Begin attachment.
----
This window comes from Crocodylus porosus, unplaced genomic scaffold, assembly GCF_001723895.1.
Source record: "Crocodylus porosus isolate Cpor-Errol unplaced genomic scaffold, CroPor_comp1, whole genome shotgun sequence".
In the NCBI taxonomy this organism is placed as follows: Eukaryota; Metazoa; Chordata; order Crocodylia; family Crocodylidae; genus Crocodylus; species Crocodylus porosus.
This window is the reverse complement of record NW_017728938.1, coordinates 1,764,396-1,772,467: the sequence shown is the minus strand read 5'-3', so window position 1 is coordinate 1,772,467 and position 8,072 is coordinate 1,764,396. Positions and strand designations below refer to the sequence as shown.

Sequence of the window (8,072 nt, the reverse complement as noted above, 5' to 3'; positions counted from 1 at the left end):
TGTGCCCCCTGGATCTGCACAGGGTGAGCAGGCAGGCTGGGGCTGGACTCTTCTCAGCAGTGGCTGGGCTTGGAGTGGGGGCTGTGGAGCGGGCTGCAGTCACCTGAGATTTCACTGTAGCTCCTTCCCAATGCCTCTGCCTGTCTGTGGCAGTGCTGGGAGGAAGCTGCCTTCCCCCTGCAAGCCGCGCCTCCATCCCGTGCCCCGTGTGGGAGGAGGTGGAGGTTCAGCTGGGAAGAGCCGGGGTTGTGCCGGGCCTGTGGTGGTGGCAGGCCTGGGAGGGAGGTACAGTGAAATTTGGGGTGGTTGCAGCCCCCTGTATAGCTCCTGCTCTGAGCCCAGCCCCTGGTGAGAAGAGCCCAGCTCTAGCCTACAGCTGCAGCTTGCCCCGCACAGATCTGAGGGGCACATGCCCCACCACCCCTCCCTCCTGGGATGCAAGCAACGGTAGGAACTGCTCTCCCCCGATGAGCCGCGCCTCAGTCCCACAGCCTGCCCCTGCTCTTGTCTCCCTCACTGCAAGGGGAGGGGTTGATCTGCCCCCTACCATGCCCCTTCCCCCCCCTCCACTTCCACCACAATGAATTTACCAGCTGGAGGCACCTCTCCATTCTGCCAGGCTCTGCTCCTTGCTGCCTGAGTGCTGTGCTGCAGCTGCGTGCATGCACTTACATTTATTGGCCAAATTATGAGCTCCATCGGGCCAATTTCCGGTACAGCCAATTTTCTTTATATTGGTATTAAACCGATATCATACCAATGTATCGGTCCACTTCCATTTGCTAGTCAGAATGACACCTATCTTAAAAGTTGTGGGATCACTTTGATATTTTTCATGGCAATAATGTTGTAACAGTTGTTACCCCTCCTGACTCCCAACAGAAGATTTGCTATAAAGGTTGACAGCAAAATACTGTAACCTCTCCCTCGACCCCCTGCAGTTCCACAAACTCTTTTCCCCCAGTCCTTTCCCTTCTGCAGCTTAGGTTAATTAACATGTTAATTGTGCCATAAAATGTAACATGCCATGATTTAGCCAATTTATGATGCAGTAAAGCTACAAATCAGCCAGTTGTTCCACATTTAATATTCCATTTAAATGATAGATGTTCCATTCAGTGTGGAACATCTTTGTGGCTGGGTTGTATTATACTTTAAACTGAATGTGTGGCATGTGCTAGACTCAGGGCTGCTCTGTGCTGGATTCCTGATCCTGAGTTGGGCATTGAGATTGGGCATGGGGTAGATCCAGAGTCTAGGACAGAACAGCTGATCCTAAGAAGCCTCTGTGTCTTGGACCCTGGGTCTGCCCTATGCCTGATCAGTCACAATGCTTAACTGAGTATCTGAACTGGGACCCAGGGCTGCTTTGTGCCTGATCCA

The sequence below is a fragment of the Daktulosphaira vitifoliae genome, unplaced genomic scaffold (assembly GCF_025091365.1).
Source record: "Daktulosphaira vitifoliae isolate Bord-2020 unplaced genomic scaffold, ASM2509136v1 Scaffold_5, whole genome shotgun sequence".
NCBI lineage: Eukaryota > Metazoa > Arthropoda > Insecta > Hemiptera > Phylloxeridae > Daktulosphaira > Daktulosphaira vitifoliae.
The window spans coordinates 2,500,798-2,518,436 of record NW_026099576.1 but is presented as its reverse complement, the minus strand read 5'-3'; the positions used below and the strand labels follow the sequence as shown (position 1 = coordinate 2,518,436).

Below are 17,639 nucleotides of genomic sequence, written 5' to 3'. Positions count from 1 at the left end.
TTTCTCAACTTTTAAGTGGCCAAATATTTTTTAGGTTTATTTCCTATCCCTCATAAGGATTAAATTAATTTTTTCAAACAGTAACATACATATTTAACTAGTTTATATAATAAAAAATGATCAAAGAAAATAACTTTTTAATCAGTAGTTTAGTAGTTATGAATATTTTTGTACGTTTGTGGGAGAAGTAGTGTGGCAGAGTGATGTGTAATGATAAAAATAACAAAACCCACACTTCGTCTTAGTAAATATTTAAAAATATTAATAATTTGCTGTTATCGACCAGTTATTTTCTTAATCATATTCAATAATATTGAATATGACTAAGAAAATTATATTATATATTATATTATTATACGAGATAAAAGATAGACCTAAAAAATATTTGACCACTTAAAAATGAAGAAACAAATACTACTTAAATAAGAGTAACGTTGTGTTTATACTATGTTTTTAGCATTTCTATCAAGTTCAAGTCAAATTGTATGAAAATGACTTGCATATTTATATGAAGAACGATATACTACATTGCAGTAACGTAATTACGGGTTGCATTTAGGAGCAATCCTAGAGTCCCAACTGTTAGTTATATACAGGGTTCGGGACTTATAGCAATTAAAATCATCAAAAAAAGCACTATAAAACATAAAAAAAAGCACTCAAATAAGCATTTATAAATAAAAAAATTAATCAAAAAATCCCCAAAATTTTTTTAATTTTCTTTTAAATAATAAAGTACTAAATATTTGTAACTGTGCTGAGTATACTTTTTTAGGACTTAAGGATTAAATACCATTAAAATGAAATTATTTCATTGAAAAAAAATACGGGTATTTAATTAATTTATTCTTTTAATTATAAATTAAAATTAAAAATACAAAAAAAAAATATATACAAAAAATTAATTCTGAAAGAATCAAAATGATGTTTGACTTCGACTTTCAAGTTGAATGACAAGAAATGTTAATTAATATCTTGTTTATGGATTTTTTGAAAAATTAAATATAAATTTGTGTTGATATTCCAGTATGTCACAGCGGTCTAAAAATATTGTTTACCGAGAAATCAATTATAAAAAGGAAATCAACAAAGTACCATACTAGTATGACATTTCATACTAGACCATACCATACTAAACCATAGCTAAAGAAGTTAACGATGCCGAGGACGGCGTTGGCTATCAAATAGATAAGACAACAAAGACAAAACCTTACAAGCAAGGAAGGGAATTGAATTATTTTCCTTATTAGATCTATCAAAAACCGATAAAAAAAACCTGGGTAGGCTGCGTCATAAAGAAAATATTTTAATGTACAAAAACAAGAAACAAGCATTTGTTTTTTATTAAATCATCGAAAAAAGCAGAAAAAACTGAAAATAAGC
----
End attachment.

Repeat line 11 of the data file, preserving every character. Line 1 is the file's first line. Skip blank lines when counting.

Below are 17,639 nucleotides of genomic sequence, written 5' to 3'. Positions count from 1 at the left end.